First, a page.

Gang Rape on Facebook Gang rape is considered a particularly horrific crime, not because of how society views rape, which is not always in a negative light, but because it deglamorizes rape and strips away any pretense that the behavior was consensual, romantic, or simply the result of someone who let himself get out of control. That the rape in this scenario involved an 11-year-old girl seems almost impossible to explain.
In the end, the capacity for gangs persist throughout history has shown that they are not merely one-dimensional juvenile delinquents, as they are often portrayed in media. They are also well-organized groups that have the ability to serve social purposes. This also shows that a reason why society still allows them to exist is because of these social functions (Branch 1997). Nevertheless, media is also responsible for glamorizing the life of
When Santano looks back on his old life in prison he comments that Fulsom was the "big time." He had more power there. Before the gang, if someone wanted something from him, "They just took it" because he was weak, but being in the gang stopped that because he became strong. He looks back on prison life with a certain sense of nostalgia and tells his girlfriend, "I loved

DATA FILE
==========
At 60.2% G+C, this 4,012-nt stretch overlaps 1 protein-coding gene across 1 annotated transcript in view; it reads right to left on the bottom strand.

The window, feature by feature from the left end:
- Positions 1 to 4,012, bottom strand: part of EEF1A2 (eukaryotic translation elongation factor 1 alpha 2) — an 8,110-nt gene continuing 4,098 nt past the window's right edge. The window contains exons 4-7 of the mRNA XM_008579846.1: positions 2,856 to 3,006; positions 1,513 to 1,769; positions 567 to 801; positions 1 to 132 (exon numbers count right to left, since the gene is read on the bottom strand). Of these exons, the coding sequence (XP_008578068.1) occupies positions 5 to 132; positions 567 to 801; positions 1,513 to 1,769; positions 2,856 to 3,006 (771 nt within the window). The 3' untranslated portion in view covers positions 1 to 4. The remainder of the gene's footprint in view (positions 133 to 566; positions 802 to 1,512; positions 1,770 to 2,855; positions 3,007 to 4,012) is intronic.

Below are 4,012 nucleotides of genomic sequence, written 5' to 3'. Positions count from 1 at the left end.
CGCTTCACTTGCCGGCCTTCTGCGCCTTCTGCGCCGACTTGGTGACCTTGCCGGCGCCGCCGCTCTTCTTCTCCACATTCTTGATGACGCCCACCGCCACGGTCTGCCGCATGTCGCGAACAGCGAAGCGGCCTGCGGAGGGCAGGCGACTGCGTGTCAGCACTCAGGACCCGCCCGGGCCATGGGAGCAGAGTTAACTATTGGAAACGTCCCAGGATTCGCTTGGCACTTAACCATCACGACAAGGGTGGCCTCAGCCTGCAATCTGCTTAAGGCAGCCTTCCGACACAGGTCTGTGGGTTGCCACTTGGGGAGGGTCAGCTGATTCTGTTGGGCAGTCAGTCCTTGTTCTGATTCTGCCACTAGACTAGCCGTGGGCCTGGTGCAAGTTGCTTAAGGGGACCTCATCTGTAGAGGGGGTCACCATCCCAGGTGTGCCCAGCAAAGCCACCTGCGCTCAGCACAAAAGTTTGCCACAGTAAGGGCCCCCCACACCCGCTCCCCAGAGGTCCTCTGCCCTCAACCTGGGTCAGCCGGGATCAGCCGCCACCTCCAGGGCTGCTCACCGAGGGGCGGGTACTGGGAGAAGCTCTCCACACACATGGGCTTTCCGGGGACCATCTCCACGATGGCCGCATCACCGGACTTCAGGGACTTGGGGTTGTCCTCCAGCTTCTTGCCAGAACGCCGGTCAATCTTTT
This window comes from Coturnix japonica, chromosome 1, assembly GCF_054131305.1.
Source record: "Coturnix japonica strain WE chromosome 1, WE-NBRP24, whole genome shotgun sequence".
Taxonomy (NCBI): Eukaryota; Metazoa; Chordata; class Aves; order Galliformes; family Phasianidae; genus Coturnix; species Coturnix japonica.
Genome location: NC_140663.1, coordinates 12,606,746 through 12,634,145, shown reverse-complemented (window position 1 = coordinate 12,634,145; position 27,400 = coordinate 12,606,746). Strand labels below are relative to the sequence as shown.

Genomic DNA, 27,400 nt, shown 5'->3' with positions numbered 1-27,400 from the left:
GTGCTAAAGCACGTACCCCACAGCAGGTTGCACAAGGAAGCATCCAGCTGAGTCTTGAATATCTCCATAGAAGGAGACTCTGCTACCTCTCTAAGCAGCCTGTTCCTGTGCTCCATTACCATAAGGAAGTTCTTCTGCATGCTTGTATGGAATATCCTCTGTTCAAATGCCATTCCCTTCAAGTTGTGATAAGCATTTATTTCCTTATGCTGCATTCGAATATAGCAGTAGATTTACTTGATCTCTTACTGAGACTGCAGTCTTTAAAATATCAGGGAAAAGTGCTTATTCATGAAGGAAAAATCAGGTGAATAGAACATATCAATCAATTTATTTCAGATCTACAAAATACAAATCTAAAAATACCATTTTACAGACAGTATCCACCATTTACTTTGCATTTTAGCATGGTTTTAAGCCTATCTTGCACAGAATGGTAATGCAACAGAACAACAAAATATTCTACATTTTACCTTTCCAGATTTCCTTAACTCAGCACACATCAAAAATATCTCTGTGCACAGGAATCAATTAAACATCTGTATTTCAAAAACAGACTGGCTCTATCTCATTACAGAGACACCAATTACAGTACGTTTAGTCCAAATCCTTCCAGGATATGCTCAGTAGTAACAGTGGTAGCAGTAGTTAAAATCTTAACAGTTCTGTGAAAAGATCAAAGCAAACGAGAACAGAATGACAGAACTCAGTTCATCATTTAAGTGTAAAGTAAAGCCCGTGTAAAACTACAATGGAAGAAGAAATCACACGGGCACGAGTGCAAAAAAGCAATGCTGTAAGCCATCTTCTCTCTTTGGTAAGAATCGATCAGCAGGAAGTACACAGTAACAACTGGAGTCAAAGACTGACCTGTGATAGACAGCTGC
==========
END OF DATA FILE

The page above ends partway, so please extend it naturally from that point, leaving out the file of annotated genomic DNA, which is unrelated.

(St. Lawrence). Delivering the intervention while housed in correctional facilities has the advantages of minimizing attrition, maintaining attendance at sessions, successfully delivering greater intervention dosage, and controlling for both the assessments and the intervention delivery. The disadvantages, as indicated above, are twofold: First, incarcerated girls will not have real-world opportunities to practice newly acquired skills between sessions; second, potential concerns exist regarding whether content acquired from an intervention delivered